If the chain’s rivet is 1/16 inches more than the 12-inch mark then it is showing some wear and tear. But you can still use it for a good amount of time. However, if the chain’s rivet is more than 1/16 inch more than the 12-inch, then the bike’s chain needs replacing.

Learn more on Bike Chain:

Bike Chain Maintenance Tips

Keeping the best care of your bike especially the bike’s chain is hard, I know that. But with these tips and tricks, you can make it way easier than before!

1. Lube and Clean Regularly

The one thing that you need to be doing frequently is cleaning and lubing your bike’s chain. You can use different chain cleaners for that. 

You need to lube the chain slowly and with love, keep the lube away from the chain’s outside. Make sure that there is no excess lube stuck on the chain, if there is, just wipe it off.

2. Keep an Eye On Your Chain 

Pay attention to your chain, apart from feeling weird it can also look different. If it looks a bit stretched, then there is probably something wrong. You can check the status of your chain with a chainwear tool. Make sure that it has the correct length. The outer plates and inner plates also need to be okay.


Keeping the best care of your bike’s chain is essential. When the chain gets damaged, simply remove it and install a new one. In this guide, I have discussed the different ways of installing a new chain, and also explained the many chain types.

I hope that after going through this article, all of your queries regarding bike chain installation are answered. If there’s anything else, do reach out to me in the comments below!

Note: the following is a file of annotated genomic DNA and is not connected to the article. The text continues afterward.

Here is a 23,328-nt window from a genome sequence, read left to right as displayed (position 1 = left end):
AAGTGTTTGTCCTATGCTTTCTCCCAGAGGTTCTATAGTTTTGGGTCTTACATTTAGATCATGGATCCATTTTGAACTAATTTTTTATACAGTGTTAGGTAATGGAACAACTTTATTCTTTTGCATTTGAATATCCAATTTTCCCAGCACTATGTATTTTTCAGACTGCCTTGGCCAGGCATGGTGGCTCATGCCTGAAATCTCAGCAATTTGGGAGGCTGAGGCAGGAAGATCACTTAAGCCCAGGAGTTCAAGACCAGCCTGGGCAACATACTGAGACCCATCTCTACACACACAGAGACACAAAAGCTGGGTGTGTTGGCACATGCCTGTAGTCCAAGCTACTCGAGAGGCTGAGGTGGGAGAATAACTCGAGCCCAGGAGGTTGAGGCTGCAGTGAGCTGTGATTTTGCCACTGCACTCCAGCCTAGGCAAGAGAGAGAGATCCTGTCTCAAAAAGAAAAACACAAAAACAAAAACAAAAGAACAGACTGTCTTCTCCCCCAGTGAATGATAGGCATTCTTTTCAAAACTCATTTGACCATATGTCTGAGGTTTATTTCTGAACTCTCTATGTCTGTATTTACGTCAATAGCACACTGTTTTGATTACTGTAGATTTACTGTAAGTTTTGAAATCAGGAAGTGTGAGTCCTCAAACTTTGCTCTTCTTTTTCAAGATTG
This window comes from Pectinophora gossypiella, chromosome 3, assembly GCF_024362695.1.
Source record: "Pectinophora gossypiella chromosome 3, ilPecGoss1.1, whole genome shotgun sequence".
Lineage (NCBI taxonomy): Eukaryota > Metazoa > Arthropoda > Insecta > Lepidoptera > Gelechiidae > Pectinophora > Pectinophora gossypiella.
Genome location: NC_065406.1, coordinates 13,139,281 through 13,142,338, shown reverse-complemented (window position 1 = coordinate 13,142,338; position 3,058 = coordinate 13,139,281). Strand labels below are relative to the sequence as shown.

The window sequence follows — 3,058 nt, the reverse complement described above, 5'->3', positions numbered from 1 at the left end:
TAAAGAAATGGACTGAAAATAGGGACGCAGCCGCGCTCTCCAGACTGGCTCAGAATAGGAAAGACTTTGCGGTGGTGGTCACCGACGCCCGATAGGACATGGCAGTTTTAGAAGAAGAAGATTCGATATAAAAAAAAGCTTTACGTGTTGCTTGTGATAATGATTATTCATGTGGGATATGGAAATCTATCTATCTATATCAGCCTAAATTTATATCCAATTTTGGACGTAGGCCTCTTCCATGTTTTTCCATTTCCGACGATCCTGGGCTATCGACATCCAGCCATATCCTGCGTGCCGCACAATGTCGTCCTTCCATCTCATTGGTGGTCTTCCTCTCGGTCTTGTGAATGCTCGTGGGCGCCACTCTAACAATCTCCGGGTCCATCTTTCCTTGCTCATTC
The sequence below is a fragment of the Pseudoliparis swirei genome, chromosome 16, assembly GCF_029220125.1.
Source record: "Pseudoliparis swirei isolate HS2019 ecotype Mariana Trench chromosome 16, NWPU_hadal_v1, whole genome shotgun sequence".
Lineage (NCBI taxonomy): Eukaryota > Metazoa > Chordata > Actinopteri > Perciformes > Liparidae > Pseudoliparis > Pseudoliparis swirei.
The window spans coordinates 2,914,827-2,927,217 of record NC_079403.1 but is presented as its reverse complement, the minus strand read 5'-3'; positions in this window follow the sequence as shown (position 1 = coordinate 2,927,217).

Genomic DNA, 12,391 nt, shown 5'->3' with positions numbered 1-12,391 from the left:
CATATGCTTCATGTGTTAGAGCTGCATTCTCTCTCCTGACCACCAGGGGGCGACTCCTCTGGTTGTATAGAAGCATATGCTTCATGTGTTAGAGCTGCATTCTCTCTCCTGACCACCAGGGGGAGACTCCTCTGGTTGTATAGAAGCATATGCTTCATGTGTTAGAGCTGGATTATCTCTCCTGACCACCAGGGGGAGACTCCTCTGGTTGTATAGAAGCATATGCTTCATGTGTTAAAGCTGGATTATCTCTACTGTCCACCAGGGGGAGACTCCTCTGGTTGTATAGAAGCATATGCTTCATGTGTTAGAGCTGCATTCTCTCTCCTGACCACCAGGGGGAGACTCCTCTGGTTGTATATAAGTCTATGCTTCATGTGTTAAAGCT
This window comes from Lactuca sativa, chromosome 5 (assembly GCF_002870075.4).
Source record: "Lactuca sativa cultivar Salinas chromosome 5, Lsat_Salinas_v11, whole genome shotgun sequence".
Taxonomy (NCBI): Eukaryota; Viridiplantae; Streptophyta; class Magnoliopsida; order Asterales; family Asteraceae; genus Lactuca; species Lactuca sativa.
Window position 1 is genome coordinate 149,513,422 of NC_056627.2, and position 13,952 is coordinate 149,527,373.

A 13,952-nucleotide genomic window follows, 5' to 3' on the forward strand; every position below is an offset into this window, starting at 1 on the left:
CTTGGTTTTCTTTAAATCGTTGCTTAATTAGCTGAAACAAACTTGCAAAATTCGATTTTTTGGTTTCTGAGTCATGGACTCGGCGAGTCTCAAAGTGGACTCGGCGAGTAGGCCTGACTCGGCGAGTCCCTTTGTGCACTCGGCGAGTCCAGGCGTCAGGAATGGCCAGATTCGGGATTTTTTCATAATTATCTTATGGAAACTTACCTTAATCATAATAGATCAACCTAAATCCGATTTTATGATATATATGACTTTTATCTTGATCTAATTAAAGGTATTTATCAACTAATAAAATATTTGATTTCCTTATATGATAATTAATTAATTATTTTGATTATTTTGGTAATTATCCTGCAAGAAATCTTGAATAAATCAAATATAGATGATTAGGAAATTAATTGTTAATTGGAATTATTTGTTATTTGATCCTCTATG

Should you have any questions or require further clarification on the topic, please feel free to connect with our expert author Luke Ameen by leaving a comment below. We value your engagement and are here to assist you.

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Luke Ameen

Luke Ameen

For many years, I've journeyed the world as an ardent cyclist, feeling the pulse of the road beneath two wheels. Even though competitive mountain trails might not be my battleground now, my zeal for cycling remains undiminished, pushing me to chase new escapades every chance I get.

My heart beats for everything related to cycling. Over the years, I've immersed myself in extensive research and hands-on tests of cycling equipment and enhancements, aiming to guide fellow cyclists in amplifying their riding experience. My mission is clear: deliver trustworthy insights and reliable guidance that readers can lean on. My vision is to kindle the same fervor for cycling in others, whether they're seasoned veterans or just embarking on this journey. Rest assured, I'm here to equip you with the freshest updates, advice, and perspectives to enrich every ride.